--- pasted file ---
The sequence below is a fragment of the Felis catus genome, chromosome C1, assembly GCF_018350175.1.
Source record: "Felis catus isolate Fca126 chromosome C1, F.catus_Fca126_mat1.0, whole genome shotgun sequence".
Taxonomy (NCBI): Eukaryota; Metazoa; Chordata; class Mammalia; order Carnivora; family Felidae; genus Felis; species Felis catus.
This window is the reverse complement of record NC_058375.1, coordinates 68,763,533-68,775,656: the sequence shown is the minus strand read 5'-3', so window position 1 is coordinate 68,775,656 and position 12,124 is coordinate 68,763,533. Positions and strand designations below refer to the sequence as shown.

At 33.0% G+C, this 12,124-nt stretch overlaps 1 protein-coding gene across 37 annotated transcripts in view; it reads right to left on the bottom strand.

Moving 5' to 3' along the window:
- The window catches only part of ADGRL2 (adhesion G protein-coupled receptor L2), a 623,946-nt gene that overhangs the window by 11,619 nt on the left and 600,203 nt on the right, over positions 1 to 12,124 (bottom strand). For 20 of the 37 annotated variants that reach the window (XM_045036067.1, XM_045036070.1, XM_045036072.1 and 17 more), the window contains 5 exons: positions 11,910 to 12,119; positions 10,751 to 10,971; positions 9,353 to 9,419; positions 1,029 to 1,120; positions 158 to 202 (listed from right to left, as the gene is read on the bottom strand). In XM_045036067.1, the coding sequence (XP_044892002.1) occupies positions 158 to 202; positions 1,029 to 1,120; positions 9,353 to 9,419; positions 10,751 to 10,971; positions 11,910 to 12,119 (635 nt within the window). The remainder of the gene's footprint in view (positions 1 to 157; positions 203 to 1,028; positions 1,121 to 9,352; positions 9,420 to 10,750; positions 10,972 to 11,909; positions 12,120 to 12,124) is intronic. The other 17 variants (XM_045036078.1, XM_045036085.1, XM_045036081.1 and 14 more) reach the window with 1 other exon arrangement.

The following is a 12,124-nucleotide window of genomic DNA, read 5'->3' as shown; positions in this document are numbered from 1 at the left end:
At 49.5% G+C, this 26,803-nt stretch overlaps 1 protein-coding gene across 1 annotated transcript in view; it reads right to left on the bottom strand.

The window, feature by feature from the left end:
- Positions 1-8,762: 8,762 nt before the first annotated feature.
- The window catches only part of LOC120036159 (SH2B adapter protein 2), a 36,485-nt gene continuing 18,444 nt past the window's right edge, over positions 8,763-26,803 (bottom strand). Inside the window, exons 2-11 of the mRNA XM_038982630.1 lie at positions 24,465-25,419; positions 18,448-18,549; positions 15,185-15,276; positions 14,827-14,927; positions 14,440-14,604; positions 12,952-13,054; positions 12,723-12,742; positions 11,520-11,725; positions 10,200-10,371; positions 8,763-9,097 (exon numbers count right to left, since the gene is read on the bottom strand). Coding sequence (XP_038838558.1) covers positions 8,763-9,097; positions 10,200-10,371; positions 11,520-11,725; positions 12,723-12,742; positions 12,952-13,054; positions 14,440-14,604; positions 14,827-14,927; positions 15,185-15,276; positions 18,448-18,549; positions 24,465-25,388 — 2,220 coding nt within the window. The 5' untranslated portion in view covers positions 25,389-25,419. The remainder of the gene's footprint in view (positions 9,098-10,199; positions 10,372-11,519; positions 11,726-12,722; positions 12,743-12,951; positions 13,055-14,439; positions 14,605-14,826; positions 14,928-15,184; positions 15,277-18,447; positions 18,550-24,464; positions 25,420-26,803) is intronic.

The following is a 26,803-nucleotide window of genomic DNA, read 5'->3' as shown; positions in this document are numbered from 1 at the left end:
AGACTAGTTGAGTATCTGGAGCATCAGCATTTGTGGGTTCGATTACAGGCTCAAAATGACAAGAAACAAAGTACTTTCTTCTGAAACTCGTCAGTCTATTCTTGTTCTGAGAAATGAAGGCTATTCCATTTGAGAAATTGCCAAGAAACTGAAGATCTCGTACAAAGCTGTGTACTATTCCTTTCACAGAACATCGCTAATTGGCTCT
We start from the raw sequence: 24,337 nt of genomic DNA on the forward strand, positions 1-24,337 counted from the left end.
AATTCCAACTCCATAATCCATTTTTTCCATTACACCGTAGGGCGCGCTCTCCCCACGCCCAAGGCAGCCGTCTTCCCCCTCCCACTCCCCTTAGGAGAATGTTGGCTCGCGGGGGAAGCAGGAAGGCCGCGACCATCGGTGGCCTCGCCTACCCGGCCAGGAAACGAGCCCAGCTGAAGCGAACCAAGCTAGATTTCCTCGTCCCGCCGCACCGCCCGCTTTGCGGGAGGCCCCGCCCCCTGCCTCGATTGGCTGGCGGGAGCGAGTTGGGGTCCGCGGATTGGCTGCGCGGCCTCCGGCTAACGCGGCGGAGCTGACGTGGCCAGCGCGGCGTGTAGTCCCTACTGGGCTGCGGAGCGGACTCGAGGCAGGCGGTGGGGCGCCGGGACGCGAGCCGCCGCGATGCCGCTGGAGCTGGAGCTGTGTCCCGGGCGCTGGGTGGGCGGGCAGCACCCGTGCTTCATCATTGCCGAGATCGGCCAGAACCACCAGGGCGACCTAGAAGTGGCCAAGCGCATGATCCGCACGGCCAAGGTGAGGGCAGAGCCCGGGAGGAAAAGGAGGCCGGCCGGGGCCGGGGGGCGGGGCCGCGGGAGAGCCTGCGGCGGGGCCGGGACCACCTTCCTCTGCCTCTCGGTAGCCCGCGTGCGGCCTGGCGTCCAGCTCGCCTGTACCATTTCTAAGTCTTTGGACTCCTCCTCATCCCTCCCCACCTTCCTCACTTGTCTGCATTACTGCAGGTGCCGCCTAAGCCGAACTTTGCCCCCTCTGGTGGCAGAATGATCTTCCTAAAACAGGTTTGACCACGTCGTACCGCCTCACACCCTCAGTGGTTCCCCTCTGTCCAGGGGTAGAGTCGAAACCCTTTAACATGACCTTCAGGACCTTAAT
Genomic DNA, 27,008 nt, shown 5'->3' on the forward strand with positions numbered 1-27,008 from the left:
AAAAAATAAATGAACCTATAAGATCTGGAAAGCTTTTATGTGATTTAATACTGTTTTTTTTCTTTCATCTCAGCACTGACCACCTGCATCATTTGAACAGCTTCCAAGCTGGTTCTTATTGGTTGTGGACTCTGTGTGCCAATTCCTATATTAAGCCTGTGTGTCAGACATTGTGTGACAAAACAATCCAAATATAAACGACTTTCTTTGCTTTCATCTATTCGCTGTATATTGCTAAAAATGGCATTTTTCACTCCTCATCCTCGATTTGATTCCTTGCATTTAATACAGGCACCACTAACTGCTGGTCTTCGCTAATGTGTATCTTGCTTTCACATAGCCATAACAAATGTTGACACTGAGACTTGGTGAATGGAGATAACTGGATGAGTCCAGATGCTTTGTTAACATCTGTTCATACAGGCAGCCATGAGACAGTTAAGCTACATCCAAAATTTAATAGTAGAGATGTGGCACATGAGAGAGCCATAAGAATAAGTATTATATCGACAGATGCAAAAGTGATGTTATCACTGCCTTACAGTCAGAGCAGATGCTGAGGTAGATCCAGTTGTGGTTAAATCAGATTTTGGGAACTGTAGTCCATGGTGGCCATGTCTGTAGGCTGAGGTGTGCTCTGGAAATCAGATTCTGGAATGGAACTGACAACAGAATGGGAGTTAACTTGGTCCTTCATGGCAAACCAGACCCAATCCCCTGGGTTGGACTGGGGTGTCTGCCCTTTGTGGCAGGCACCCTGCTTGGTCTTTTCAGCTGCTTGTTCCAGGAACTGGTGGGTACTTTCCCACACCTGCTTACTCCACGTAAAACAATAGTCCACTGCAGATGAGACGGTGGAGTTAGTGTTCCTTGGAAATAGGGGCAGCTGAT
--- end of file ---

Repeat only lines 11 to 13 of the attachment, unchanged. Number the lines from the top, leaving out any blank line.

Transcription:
- Positions 1-8,762: 8,762 nt before the first annotated feature.
- The window catches only part of LOC120036159 (SH2B adapter protein 2), a 36,485-nt gene continuing 18,444 nt past the window's right edge, over positions 8,763-26,803 (bottom strand). Inside the window, exons 2-11 of the mRNA XM_038982630.1 lie at positions 24,465-25,419; positions 18,448-18,549; positions 15,185-15,276; positions 14,827-14,927; positions 14,440-14,604; positions 12,952-13,054; positions 12,723-12,742; positions 11,520-11,725; positions 10,200-10,371; positions 8,763-9,097 (exon numbers count right to left, since the gene is read on the bottom strand). Coding sequence (XP_038838558.1) covers positions 8,763-9,097; positions 10,200-10,371; positions 11,520-11,725; positions 12,723-12,742; positions 12,952-13,054; positions 14,440-14,604; positions 14,827-14,927; positions 15,185-15,276; positions 18,448-18,549; positions 24,465-25,388 — 2,220 coding nt within the window. The 5' untranslated portion in view covers positions 25,389-25,419. The remainder of the gene's footprint in view (positions 9,098-10,199; positions 10,372-11,519; positions 11,726-12,722; positions 12,743-12,951; positions 13,055-14,439; positions 14,605-14,826; positions 14,928-15,184; positions 15,277-18,447; positions 18,550-24,464; positions 25,420-26,803) is intronic.

The following is a 26,803-nucleotide window of genomic DNA, read 5'->3' as shown; positions in this document are numbered from 1 at the left end: